Joukhadar, Zeyn, author.
"This 'beguiling' (Seattle Times) and stunning novel begins in the summer of 2011. N... More
"This 'beguiling' (Seattle Times) and stunning novel begins in the summer of 2011. Nour has just lost her father to cancer, and her mother moves Nour and her sisters from New York City back to Syria to be closer to their family. In order to keep her father's spirit alive as she adjusts to her new home, Nour tells herself their favorite story--the tale of Rawiya, a twelfth-century girl who disguised herself as a boy in order to apprentice herself to a famous mapmaker. But the Syria Nour's parents knew is changing, and it isn't long before the war reaches their quiet Homs neighborhood. When a shell destroys Nour's house and almost takes her life, she and her family are forced to choose: stay and risk more violence or flee across seven countries of the Middle East and North Africa in search of safet--along the very route Rawiya and her mapmaker took eight hundred years before in their quest to chart the world. As Nour's family decides to take the risk, their journey becomes more and more dangerous, until they face a choice that could mean the family will be separated forever."--Amaozn.com Less
"Aaliya Sohbi lives alone in her Beirut apartment, surrounded by stockpiles of books. Godless,... More
"Aaliya Sohbi lives alone in her Beirut apartment, surrounded by stockpiles of books. Godless, fatherless, childless, and divorced, Aaliya is her family's 'unnecessary appendage.' Every year, she translates a new favorite book into Arabic, then stows it away. The thirty-seven books that Aaliya has translated over her lifetime have never been read-- by anyone. After overhearing her neighbors, 'the three witches,' discussing her too-white hair, Aaliya accidentally dyes her hair too blue. In this breathtaking portrait of a reclusive woman's late-life crisis, readers follow Aaliya's digressive mind as it ricochets across visions of past and present Beirut. Colorful musings on literature, philosophy, and art are invaded by memories of the Lebanese Civil War and Aaliya's own volatile past. As she tries to overcome her aging body and spontaneous emotional upwellings, Aaliya is faced with an unthinkable disaster that threatens to shatter the little life she has left"--From publisher's web site. Less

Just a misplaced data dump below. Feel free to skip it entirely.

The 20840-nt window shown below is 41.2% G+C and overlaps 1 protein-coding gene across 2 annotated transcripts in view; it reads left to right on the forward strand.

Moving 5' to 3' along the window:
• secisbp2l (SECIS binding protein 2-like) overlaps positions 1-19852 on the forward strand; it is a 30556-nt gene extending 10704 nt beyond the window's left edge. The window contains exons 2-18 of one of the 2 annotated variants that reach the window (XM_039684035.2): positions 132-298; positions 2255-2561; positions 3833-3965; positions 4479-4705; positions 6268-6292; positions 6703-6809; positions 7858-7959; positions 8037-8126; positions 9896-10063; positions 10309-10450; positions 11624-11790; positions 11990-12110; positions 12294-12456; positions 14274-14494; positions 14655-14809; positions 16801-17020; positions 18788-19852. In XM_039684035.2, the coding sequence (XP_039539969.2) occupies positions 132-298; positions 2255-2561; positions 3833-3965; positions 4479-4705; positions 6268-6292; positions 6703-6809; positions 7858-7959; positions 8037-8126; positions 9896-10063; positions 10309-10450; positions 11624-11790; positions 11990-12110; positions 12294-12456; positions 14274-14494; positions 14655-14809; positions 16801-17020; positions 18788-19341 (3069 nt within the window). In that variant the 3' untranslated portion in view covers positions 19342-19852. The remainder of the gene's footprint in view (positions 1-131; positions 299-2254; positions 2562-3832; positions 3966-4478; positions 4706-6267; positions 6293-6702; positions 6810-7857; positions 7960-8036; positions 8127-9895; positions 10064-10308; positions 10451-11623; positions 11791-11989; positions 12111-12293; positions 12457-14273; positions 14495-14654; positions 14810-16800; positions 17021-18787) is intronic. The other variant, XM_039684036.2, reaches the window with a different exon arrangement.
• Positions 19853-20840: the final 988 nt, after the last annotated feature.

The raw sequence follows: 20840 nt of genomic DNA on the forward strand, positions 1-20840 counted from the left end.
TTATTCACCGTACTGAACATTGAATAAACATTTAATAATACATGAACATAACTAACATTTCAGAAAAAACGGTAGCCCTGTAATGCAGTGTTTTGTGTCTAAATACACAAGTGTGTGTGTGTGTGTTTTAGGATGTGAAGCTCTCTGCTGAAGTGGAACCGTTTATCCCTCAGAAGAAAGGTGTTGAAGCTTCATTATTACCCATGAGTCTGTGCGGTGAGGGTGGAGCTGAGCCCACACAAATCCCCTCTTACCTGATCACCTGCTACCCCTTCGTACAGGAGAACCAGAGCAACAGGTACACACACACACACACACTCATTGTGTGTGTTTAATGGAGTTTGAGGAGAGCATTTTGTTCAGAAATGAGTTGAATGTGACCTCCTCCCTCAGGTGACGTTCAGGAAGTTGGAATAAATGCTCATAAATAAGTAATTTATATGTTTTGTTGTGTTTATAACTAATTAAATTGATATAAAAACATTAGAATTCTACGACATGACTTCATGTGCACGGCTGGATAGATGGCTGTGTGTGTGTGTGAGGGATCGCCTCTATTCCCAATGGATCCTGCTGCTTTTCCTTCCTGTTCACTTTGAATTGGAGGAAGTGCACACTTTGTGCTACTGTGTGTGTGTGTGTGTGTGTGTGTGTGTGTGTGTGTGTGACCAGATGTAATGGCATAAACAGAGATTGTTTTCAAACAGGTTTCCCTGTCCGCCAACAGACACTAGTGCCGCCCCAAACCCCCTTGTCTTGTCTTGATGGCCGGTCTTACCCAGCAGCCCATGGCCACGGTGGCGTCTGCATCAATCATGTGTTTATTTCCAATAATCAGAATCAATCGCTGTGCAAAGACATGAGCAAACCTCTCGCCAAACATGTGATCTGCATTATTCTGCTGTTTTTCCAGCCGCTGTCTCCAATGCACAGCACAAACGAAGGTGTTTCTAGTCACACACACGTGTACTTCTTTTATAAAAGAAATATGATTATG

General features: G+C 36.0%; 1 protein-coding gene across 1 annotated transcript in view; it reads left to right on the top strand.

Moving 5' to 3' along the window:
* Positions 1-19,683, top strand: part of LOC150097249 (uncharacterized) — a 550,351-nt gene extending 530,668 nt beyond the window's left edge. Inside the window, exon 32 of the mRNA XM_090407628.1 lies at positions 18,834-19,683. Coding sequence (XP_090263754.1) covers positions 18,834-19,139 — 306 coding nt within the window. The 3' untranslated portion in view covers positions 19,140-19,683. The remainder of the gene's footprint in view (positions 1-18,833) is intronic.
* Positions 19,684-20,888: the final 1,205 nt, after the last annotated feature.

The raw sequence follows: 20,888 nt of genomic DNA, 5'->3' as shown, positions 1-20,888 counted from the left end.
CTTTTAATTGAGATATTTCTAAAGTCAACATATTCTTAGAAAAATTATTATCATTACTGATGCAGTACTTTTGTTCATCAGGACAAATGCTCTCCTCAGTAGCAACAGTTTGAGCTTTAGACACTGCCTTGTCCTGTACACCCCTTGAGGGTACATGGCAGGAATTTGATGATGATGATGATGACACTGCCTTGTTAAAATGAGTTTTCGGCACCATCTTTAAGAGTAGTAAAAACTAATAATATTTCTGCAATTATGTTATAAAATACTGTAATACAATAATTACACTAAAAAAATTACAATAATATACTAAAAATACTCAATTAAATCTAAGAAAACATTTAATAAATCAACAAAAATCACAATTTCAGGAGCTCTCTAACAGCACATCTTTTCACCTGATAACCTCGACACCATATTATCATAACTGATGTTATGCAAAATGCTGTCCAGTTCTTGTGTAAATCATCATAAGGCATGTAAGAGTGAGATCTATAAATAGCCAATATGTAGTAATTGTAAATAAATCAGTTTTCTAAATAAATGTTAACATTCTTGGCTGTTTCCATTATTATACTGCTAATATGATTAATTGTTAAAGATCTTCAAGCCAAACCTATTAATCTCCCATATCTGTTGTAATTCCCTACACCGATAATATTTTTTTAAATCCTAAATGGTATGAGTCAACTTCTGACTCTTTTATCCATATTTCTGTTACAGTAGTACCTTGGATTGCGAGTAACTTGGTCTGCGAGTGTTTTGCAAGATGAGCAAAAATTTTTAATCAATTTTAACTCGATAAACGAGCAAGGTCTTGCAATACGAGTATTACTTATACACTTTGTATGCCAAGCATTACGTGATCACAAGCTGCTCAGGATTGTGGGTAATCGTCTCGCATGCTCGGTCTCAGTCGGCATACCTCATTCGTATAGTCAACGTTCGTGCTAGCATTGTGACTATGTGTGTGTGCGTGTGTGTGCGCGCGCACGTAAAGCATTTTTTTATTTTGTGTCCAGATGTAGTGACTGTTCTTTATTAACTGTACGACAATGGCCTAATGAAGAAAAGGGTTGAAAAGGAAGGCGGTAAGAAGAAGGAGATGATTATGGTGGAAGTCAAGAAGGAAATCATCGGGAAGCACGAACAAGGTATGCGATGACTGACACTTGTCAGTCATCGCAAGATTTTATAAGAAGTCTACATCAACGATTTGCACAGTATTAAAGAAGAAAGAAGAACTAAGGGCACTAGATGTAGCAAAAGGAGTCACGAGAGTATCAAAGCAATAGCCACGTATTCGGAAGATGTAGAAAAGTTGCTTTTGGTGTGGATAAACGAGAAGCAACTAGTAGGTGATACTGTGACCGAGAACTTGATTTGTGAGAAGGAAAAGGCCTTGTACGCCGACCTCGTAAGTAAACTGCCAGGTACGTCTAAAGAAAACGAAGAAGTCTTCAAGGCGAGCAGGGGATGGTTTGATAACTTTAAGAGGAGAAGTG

Hassib, Rajia, author.
"A powerful novel about two Egyptian sisters--their divergent fates and the secrets of one fam... More
"A powerful novel about two Egyptian sisters--their divergent fates and the secrets of one family Sisters Rose and Gameela Gubran could not have been more different. Rose, an Egyptologist, married an American journalist and immigrated to New York City, where she works in the Metropolitan Museum of Art. Gameela, a devout Muslim since her teenage years, stayed in Cairo. During the aftermath of Egypt's revolution, Gameela is killed in a suicide bombing. When Rose returns to Egypt after the bombing, she sifts through the artifacts Gameela left behind, desperate to understand how her sister came to die, and who she truly was. Soon, Rose realizes that Gameela has left many questions unanswered. Why had she quit her job just a few months before her death and not told her family? Who was she romantically involved with? And how did the religious Gameela manage to keep so many secrets? Rich in depth and feeling, A Pure Heart is a brilliant portrait of two Muslim women in the twenty-first century, and the decisions they make in work and love that determine their destinies. As Rose is struggling to reconcile her identities as an Egyptian and as a new American, she investigates Gameela's devotion to her religion and her country. The more Rose uncovers about her sister's life, the more she must reconcile their two fates, their inextricable bond as sisters, and who should and should not be held responsible for Gameela's death. Rajia Hassib's A Pure Heart is a stirring and deeply textured novel that asks what it means to forgive, and considers how faith, family, and love can unite and divide us"-- Less
Matar, Hisham, 1970-
Born into exile, eleven-year-old Nuri, the son of worldly parents who fled the revolution in their A... More
Born into exile, eleven-year-old Nuri, the son of worldly parents who fled the revolution in their Arab country, is transfixed along with his widowed father by an Arab-English woman who joins their family, a situation that is complicated by Nuri's father's disappearance. Less
Sent to live with her strict Lebanese father in Texas upon the outbreak of the Gulf War, Arab-Ameri... More